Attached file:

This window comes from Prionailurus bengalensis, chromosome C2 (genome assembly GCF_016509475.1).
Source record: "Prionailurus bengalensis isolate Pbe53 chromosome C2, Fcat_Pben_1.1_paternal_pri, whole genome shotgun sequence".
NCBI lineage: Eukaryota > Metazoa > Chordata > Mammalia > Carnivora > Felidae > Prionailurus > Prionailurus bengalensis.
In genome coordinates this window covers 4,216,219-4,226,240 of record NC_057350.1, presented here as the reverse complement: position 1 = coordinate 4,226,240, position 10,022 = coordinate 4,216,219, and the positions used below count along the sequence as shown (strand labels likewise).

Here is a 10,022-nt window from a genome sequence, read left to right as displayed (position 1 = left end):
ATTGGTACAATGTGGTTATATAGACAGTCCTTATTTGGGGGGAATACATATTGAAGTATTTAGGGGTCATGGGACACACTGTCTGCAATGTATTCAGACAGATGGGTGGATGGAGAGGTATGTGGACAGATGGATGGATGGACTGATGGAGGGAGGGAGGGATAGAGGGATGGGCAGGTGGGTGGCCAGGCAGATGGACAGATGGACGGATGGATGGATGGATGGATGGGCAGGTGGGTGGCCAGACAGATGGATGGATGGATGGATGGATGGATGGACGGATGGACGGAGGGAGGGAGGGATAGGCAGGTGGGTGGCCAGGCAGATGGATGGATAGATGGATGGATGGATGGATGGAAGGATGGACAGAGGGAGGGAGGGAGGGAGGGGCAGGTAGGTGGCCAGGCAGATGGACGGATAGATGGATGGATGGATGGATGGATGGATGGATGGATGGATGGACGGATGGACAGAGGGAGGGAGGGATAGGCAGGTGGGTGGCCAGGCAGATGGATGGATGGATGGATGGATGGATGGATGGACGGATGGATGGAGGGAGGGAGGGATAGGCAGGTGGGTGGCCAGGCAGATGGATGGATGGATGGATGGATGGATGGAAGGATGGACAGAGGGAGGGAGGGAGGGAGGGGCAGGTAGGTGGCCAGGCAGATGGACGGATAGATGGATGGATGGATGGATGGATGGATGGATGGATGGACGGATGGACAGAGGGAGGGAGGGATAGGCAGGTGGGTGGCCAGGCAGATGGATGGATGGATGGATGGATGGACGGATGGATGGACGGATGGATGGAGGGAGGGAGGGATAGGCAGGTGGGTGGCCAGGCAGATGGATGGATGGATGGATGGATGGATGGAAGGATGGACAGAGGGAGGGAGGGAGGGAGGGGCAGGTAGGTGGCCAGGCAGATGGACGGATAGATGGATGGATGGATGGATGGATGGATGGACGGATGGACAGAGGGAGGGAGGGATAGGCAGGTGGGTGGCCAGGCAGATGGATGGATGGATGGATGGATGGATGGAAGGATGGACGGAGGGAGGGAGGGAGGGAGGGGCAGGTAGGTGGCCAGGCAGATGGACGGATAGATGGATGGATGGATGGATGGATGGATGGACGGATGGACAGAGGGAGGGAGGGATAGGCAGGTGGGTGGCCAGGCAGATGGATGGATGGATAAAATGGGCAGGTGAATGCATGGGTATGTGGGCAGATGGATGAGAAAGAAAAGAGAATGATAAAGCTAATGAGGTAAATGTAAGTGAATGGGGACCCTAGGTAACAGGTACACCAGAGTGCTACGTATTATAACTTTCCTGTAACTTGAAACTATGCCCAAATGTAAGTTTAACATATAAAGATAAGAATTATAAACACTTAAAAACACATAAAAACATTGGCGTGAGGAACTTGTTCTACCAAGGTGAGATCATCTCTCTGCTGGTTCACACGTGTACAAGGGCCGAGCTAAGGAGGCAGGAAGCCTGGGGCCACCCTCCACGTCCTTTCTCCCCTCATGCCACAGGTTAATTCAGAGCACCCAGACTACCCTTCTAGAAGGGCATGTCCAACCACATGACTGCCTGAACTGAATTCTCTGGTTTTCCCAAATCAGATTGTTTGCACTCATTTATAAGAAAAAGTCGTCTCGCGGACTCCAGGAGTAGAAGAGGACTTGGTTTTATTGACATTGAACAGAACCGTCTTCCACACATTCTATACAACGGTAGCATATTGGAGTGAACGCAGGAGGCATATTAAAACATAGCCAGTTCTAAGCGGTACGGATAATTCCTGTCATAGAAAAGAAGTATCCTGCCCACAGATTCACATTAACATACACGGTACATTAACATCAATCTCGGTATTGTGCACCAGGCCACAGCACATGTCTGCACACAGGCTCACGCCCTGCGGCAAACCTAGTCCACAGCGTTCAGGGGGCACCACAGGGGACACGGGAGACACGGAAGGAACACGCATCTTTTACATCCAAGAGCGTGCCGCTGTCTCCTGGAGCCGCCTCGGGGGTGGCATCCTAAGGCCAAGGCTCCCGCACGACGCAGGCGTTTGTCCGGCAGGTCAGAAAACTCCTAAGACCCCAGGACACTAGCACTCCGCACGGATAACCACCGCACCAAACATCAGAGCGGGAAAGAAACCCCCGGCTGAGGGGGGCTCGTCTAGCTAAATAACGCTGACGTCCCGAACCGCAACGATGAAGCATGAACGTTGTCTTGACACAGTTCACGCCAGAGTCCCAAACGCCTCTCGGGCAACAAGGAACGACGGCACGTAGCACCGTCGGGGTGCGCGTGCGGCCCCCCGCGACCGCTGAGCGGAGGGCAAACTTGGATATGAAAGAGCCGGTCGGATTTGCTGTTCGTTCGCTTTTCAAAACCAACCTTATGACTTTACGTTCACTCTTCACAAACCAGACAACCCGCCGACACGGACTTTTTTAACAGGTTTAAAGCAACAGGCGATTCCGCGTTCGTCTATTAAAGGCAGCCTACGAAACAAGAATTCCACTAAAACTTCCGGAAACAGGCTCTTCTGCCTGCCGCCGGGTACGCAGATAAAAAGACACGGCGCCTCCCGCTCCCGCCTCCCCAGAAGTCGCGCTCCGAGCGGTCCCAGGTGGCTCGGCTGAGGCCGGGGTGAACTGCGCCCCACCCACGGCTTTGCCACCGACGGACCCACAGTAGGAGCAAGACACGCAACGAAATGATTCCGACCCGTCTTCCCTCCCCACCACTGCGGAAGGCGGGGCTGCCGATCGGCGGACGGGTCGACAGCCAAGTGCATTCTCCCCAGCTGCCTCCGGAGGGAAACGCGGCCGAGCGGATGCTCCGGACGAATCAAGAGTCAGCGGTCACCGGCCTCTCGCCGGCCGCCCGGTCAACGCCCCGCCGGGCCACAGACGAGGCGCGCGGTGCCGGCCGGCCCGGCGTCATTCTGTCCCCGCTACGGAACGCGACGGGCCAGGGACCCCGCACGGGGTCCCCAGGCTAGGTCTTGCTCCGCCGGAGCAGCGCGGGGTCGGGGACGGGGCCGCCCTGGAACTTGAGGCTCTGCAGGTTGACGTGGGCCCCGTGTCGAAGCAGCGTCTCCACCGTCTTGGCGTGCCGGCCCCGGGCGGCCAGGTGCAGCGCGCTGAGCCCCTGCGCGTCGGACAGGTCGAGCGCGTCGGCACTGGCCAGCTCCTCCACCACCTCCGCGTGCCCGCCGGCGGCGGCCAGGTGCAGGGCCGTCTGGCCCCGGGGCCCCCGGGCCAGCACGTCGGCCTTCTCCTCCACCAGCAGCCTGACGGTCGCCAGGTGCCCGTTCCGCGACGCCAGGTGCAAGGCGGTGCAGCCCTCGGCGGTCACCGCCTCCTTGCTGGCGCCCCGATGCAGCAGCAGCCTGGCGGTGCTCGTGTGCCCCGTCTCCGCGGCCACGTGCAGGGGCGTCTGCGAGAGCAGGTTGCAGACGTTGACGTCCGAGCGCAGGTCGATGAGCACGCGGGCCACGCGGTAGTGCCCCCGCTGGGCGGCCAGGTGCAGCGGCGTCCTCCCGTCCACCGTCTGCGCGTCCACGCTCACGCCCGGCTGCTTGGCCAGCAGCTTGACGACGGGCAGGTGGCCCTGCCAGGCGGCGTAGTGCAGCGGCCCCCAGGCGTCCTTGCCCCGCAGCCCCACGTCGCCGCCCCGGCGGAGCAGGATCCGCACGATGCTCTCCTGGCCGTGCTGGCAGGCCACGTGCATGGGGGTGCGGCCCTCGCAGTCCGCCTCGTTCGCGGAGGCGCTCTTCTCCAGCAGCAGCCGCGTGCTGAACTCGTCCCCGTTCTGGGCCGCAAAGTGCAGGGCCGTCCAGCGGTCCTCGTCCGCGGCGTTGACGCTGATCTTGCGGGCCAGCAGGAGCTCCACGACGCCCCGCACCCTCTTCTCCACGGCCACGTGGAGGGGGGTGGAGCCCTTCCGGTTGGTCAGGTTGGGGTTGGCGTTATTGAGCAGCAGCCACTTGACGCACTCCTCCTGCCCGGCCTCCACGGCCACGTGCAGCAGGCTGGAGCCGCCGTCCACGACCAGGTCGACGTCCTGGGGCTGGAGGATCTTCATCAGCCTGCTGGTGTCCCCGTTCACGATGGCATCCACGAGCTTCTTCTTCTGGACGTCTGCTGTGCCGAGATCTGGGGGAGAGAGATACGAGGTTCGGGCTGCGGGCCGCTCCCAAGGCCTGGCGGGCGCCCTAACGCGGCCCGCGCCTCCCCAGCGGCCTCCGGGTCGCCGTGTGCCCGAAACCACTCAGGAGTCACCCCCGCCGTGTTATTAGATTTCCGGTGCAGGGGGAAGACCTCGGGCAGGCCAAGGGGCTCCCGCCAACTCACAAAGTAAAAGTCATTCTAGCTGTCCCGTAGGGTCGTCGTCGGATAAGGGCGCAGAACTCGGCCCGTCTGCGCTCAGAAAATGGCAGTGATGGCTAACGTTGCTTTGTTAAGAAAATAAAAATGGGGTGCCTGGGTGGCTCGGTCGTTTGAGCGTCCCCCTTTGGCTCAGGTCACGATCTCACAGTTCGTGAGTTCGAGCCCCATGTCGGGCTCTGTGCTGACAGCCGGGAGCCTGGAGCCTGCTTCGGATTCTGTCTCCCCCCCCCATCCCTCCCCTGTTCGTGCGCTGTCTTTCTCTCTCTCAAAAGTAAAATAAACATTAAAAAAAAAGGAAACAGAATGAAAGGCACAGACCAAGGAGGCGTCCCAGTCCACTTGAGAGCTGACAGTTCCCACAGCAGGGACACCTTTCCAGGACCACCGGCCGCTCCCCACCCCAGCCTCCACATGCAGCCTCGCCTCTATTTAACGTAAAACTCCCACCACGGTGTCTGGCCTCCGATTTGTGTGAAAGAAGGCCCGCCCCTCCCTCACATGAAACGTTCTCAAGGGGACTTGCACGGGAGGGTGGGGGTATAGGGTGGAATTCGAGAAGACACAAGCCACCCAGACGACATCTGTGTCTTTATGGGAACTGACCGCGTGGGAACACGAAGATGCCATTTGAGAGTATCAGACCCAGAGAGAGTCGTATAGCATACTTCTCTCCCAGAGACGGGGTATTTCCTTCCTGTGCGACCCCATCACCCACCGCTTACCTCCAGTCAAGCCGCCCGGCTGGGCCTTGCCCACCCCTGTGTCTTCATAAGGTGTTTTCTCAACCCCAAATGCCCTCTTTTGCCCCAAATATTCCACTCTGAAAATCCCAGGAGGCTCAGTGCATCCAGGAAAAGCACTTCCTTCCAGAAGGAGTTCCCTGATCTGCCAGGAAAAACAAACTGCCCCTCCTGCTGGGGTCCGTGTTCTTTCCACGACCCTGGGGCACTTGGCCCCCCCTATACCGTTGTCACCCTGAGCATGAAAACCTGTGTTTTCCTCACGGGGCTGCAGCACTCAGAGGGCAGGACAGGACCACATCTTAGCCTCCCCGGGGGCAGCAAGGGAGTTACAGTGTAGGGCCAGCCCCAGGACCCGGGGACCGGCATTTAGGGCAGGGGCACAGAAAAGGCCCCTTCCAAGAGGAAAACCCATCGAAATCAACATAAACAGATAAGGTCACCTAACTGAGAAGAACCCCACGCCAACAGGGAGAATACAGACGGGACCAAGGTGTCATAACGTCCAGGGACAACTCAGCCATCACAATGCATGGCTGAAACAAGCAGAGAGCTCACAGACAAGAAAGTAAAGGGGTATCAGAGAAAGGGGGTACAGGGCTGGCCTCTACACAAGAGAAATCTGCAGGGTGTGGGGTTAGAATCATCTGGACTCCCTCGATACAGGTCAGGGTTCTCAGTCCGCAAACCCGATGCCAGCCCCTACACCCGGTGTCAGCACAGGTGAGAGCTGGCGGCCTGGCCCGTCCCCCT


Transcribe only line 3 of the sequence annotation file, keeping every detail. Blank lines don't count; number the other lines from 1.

NCBI lineage: Eukaryota > Metazoa > Chordata > Mammalia > Carnivora > Felidae > Prionailurus > Prionailurus bengalensis.